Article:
The New York State Department of Motor Vehicles (DMV) has published a threat advisory to warn its customers about a phishing scam that can steal sums by exfiltrating credentials. Based on reports, the phishing scam attempts to steal its targeted victims’ credentials and other essential information.
The phishing attack includes spam messages containing malicious links and text messages assuring a target with $1,500 in state fuel rebates. According to the text messages, the rebate’s purpose is to compensate against the increasing fuel costs.
Unfortunately, anyone who is fooled by this message and accesses the links will be redirected to a webpage created by the hackers to appear to lie a legitimate DMV website. The threat actors made a specially crafted website to deceive targets into inputting their personal information. The webpage will deliver these troves of data submitted to the malicious site to the hacker-controlled environment.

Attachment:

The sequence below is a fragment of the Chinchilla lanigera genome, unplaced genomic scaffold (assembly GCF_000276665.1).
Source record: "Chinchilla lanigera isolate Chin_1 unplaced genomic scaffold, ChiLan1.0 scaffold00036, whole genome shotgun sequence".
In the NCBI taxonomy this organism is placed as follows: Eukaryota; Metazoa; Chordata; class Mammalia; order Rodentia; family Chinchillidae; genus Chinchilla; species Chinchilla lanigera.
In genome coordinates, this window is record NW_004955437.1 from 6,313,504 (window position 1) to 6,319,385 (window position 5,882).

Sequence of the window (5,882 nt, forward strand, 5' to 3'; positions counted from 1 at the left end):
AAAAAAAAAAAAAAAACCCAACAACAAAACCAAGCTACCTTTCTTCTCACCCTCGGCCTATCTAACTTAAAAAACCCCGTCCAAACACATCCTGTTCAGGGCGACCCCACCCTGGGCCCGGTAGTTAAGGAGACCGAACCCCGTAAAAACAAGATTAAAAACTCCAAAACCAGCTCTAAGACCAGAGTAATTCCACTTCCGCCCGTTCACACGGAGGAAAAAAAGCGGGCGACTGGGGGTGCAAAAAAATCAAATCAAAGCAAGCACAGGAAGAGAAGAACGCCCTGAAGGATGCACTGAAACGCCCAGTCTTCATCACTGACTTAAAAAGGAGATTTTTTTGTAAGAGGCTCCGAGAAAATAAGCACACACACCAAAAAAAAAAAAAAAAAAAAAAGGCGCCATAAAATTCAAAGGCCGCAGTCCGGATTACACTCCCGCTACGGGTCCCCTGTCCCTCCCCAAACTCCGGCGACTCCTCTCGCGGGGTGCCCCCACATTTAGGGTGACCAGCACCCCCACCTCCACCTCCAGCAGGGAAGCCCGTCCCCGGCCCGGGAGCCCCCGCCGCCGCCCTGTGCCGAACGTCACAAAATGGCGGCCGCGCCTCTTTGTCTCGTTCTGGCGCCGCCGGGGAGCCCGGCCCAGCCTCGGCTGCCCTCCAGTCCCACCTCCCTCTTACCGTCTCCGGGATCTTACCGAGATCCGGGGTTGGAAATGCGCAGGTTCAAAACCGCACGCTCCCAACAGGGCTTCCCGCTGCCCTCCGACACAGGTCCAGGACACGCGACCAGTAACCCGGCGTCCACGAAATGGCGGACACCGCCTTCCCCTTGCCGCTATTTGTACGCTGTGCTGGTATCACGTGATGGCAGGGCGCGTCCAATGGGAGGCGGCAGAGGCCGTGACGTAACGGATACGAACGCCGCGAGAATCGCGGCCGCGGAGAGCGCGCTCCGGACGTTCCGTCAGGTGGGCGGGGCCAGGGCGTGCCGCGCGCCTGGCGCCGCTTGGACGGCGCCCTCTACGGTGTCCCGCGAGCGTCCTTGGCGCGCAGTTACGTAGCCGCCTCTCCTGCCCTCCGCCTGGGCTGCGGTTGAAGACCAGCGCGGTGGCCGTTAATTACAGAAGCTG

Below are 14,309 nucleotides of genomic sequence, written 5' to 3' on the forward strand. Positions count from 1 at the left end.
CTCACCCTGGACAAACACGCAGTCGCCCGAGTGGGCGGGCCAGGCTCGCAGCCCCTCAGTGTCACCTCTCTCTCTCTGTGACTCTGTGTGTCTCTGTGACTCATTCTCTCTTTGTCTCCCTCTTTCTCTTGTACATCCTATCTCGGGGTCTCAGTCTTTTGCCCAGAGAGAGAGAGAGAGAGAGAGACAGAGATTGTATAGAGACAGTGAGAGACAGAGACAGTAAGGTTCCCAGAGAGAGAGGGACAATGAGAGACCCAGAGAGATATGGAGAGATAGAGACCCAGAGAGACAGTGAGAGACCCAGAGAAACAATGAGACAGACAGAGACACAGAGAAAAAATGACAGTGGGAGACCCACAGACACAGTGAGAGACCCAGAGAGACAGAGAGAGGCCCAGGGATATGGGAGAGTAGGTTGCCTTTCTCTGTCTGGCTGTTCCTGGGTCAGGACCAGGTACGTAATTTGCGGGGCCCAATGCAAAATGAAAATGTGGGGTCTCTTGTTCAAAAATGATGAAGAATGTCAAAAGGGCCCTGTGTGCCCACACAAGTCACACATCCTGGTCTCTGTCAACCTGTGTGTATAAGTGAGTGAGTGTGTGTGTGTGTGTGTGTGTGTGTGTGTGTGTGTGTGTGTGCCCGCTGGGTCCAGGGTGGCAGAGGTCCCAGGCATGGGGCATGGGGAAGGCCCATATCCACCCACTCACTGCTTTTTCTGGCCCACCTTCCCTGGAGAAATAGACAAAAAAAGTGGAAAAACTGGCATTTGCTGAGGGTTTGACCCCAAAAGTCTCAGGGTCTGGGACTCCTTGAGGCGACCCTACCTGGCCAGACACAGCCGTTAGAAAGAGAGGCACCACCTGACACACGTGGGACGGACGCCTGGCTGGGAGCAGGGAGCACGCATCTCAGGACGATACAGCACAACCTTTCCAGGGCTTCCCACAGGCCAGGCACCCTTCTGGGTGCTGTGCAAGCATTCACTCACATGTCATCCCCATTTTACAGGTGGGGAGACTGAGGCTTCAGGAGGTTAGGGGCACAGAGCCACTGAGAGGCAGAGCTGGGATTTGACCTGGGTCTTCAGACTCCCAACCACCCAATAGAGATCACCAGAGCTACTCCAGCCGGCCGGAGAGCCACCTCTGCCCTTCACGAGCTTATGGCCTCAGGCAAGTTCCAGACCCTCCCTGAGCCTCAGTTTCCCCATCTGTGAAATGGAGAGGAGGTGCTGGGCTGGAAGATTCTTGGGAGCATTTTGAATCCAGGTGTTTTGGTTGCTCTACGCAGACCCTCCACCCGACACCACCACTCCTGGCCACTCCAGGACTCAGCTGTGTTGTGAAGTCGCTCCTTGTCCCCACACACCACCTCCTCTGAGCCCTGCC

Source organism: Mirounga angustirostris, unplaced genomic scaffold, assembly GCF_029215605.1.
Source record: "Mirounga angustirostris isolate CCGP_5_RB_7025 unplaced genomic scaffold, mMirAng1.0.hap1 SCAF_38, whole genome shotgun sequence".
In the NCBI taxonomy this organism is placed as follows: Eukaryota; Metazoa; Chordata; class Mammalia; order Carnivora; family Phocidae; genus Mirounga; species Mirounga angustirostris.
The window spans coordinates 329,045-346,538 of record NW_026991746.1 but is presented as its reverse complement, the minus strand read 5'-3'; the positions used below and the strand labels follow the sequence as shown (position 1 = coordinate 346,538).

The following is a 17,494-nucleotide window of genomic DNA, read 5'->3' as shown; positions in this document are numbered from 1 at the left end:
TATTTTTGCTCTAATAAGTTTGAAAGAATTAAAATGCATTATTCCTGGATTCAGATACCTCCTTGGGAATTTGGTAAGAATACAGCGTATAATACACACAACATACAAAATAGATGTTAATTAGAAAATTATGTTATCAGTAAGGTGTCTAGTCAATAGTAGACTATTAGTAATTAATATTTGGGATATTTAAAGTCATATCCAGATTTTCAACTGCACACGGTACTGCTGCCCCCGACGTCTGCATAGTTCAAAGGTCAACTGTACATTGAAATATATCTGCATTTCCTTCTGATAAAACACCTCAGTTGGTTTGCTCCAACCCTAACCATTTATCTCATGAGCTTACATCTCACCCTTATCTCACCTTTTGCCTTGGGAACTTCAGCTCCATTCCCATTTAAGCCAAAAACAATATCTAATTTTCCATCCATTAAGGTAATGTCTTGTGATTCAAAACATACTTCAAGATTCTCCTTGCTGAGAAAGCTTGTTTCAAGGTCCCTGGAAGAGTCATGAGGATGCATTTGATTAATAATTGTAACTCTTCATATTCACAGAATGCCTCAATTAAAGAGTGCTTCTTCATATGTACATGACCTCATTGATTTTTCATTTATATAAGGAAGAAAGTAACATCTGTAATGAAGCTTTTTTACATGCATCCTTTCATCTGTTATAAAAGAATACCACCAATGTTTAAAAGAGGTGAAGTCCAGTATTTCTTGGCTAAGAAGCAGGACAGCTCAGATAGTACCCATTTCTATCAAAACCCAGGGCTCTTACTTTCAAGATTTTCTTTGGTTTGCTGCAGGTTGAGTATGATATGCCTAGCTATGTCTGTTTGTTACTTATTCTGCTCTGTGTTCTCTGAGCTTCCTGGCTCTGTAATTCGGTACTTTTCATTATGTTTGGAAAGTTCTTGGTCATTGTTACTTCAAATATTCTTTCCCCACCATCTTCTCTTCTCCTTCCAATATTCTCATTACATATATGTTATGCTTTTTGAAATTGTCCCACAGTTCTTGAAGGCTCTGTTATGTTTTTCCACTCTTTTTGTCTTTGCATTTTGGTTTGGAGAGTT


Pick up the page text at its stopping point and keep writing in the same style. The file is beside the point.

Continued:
In addition, the threat actors can use the stolen information to commit identity theft scams or install malicious software. DMV has yet to provide additional details on the phishing scams and samples of text messages utilised by the threat actors to trick its recipients.
DMV may not have yet released some sample phishing texts, but it reminded its customers to be wary of such an attack.
However, DMV warned its users to remain wary of receiving and accessing text messages or emails that seem sketchy.
A recent phishing attack also exploited the Follina flaw to distribute the Rozena backdoor. This detail implies that phishing operators are slowly increasing again. Moreover, a phishing campaign used Facebook Messenger chatbots to steal troves of data to manage Facebook pages.
Furthermore, a phishing strategy used the MS Edge WebView2 applications to steal numerous authentication cookies of targets.
The New York State office has given several recommendations for staying safe from the negative impacts of phishing scams. Some advice includes avoiding personal information and double-checking if the email has misspelt words or grammar errors.
In addition, always be aware of the URL if it matches a legitimate site by checking it from an authentic source. Analysing the threats indicated in the emails is also for identifying whether the message is bluffing.